cabinporn:

Hand-built floating cabin in Perry Creek, on the island of Vinalhaven, Maine.
Photographed by Marcus Peabody.

cabinporn:

Hand-built floating cabin in Perry Creek, on the island of Vinalhaven, Maine.

Photographed by Marcus Peabody.

diablosita:
The Loneliest Whale in the World In 2004, The New York Times wrote an articleabout the loneliest whale in the world. Scientists have been tracking her since 1992 and they discovered the problem:
She isn’t like any other baleen whale. Unlike all other whales, she doesn’t have friends. She doesn’t have a family. She doesn’t belong to any tribe, pack or gang. She doesn’t have a lover. She never had one. Her songs come in groups of two to six calls, lasting for five to six seconds each. But her voice is unlike any other baleen whale. It is unique—while the rest of her kind communicate between 12 and 25hz, she sings at 52hz. You see, that’s precisely the problem. No other whales can hear her. Every one of her desperate calls to communicate remains unanswered. Each cry ignored. And, with every lonely song, she becomes sadder and more frustrated, her notes going deeper in despair as the years go by.
Just imagine that massive mammal, floating alone and singing—too big to connect with any of the beings it passes, feeling paradoxically small in the vast stretches of empty, open ocean.
“A cryptozoologist has suggested that the 52-Hertz whale could even be lonelier than we realize, a hybrid between two different species of whale, or the last survivor of an unidentified species, plying the oceans in a doomed search for another of its kind, singing its broken song.”

diablosita:

The Loneliest Whale in the World In 2004, The New York Times wrote an articleabout the loneliest whale in the world. Scientists have been tracking her since 1992 and they discovered the problem:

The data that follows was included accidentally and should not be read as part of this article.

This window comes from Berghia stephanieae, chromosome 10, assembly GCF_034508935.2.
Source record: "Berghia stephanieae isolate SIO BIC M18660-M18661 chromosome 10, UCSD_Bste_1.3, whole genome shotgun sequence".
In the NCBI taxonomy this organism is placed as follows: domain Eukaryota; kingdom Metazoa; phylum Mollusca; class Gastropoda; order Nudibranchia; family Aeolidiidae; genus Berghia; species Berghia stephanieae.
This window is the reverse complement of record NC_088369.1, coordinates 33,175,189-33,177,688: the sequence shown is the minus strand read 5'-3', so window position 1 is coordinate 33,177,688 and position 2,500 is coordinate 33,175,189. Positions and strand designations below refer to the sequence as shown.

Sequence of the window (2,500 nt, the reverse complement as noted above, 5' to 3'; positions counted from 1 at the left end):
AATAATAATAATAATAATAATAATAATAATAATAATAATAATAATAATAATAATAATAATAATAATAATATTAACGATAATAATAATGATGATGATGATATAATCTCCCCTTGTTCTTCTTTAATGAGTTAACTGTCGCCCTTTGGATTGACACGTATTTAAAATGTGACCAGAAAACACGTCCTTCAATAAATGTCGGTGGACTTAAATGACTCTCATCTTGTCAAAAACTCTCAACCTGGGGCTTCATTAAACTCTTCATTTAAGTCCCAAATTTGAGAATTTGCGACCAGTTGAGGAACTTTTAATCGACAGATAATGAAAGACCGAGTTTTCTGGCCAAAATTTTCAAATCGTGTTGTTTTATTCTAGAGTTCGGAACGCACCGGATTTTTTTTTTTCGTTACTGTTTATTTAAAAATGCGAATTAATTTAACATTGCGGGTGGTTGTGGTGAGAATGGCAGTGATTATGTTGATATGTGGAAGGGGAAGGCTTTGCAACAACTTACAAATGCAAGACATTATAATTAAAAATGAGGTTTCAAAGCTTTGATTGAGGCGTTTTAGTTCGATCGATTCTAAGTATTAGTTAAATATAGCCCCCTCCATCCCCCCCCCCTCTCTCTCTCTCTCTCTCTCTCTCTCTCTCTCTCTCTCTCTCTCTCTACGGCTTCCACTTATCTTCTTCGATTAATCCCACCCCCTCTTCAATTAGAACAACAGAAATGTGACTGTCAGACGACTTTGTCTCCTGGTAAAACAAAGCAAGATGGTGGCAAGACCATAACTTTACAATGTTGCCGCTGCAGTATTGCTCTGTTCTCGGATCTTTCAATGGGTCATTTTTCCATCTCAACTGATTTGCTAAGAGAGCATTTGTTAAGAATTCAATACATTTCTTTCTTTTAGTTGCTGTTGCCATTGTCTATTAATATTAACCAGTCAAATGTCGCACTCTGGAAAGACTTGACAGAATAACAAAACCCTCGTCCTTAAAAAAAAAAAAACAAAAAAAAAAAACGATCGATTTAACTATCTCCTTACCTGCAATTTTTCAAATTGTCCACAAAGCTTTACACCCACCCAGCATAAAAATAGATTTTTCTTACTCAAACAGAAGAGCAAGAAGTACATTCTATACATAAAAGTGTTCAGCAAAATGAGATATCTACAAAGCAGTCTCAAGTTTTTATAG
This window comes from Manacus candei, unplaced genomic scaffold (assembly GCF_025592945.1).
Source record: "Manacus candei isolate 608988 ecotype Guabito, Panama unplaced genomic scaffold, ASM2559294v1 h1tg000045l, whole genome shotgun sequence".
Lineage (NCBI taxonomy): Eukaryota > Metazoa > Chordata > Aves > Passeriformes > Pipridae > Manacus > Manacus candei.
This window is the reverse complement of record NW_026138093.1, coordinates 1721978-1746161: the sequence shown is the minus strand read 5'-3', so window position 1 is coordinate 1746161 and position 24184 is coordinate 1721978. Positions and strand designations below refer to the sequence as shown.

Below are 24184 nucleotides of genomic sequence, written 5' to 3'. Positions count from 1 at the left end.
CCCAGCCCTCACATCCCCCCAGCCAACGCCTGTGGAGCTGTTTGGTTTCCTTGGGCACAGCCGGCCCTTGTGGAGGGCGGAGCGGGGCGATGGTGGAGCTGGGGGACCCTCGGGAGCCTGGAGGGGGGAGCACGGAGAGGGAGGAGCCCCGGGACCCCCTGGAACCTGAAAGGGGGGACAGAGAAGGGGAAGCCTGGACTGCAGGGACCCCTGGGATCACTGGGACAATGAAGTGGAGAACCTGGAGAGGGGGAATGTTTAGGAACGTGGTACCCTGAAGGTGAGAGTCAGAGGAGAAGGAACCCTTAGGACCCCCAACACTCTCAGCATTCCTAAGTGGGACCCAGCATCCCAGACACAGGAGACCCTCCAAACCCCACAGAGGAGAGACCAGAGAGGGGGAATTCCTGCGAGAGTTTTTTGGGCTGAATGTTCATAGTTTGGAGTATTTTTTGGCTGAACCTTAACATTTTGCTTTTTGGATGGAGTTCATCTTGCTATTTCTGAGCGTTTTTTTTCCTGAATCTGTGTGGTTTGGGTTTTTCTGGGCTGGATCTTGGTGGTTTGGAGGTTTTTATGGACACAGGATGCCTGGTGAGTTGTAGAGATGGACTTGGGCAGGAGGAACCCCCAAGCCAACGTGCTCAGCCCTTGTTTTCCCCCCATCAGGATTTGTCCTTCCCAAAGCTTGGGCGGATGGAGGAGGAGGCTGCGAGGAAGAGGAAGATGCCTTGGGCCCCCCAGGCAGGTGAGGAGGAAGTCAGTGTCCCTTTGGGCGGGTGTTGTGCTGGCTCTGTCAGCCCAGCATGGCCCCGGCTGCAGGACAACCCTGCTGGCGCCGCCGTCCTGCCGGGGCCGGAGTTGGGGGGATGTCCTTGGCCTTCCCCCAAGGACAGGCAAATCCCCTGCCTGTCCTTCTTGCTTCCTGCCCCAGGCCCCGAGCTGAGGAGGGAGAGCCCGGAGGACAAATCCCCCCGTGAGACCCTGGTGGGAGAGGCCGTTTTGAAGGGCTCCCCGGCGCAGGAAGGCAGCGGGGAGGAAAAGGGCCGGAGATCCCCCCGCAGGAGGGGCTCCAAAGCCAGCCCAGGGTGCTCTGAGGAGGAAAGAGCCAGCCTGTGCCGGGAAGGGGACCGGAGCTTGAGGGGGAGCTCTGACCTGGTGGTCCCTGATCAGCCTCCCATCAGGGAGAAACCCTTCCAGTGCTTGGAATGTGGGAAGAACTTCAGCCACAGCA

She isn’t like any other baleen whale. Unlike all other whales, she doesn’t have friends. She doesn’t have a family. She doesn’t belong to any tribe, pack or gang. She doesn’t have a lover. She never had one. Her songs come in groups of two to six calls, lasting for five to six seconds each. But her voice is unlike any other baleen whale. It is unique—while the rest of her kind communicate between 12 and 25hz, she sings at 52hz. You see, that’s precisely the problem. No other whales can hear her. Every one of her desperate calls to communicate remains unanswered. Each cry ignored. And, with every lonely song, she becomes sadder and more frustrated, her notes going deeper in despair as the years go by.

Just imagine that massive mammal, floating alone and singing—too big to connect with any of the beings it passes, feeling paradoxically small in the vast stretches of empty, open ocean.

A cryptozoologist has suggested that the 52-Hertz whale could even be lonelier than we realize, a hybrid between two different species of whale, or the last survivor of an unidentified species, plying the oceans in a doomed search for another of its kind, singing its broken song.”

(Source: erickimberlinbowley, via nekrokc23)

cabinporn:

A-frame in Claraville, California near Sequoia National Forest.
Photograph by Aaron Chervenak, who is about to set off to hike, pedal and paddle 9000km across Brazil.  Follow along here.

cabinporn:

A-frame in Claraville, California near Sequoia National Forest.

Photograph by Aaron Chervenak, who is about to set off to hike, pedal and paddle 9000km across Brazil.  Follow along here.

(via cabinporn)

Search
Navigate
Archive

Text, photographs, quotes, links, conversations, audio and visual material preserved for future reference.

Likes

A handpicked medley of inspirations, musings, obsessions and things of general interest.